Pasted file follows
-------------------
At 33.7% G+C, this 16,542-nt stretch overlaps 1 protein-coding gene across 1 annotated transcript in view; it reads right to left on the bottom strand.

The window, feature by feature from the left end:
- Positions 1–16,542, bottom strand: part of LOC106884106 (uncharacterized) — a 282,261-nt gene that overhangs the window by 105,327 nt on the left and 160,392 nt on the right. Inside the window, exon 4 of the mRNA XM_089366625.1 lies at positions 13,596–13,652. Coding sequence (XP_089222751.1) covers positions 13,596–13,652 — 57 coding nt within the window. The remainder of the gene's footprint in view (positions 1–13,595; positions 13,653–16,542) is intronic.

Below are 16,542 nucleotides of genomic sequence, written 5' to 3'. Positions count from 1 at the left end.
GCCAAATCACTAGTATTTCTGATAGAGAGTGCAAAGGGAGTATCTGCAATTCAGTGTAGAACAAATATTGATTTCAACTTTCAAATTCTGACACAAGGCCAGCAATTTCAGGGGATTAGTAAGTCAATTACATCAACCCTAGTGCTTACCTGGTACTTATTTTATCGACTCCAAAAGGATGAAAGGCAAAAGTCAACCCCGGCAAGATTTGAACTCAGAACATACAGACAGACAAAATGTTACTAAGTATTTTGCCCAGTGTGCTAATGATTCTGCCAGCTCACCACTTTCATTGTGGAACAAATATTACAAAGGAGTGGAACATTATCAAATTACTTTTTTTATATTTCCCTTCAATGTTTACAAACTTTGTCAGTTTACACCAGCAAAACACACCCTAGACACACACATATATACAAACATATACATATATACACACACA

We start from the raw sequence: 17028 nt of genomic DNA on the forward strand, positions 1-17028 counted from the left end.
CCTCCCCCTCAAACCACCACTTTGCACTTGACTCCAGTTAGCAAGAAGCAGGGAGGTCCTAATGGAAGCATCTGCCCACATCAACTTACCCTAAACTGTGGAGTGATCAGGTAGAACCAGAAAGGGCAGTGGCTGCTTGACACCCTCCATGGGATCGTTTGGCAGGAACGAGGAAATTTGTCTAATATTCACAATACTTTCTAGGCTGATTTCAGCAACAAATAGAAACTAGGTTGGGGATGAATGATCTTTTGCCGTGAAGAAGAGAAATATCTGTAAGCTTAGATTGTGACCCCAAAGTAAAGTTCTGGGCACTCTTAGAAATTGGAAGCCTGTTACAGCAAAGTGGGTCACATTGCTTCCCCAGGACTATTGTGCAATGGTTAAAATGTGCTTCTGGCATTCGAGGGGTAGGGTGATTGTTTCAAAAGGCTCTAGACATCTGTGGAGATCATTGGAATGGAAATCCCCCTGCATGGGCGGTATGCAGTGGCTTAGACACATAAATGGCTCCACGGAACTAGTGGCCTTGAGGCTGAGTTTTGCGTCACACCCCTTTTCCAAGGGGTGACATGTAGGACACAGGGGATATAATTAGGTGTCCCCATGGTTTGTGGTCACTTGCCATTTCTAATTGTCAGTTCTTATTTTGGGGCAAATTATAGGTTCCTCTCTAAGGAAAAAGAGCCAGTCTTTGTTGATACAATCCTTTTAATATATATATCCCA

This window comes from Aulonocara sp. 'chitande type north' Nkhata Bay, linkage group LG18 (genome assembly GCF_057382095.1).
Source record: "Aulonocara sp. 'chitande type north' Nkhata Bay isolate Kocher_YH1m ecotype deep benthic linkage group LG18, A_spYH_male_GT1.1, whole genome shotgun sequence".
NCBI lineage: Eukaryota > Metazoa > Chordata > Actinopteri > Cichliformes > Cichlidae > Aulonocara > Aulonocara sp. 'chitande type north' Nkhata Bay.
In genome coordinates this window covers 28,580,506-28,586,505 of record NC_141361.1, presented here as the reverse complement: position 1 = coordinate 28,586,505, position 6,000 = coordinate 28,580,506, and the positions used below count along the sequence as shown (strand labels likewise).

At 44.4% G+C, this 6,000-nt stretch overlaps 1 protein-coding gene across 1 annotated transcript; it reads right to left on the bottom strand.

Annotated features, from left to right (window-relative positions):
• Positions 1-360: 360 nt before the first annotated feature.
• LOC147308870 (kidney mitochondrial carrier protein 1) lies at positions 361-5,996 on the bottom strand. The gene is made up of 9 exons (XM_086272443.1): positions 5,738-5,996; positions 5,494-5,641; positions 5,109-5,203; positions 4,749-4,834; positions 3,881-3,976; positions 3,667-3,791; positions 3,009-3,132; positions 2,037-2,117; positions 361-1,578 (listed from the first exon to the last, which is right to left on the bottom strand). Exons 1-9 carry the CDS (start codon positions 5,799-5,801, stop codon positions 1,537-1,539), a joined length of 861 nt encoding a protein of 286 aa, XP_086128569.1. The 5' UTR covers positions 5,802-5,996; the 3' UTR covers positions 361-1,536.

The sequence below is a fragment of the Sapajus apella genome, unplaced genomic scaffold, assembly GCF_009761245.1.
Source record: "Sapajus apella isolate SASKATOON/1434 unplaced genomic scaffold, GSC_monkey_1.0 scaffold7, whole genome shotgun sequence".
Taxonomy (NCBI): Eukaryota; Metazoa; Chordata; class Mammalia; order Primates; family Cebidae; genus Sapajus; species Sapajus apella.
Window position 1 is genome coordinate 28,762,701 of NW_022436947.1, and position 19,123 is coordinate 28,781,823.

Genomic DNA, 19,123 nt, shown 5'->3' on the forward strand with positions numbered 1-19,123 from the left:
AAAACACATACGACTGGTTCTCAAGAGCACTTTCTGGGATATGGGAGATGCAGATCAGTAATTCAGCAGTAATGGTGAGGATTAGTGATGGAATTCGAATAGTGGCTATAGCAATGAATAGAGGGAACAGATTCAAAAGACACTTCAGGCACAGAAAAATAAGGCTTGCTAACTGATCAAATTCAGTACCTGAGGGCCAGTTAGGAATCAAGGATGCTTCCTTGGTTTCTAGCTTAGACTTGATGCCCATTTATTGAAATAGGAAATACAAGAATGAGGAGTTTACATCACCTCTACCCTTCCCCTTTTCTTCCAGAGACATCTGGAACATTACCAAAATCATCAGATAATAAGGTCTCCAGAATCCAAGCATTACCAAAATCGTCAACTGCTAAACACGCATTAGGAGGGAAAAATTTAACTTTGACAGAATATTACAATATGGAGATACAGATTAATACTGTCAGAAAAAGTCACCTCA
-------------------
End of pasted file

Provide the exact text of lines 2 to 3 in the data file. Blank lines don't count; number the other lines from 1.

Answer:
The window, feature by feature from the left end:
- Positions 1–16,542, bottom strand: part of LOC106884106 (uncharacterized) — a 282,261-nt gene that overhangs the window by 105,327 nt on the left and 160,392 nt on the right. Inside the window, exon 4 of the mRNA XM_089366625.1 lies at positions 13,596–13,652. Coding sequence (XP_089222751.1) covers positions 13,596–13,652 — 57 coding nt within the window. The remainder of the gene's footprint in view (positions 1–13,595; positions 13,653–16,542) is intronic.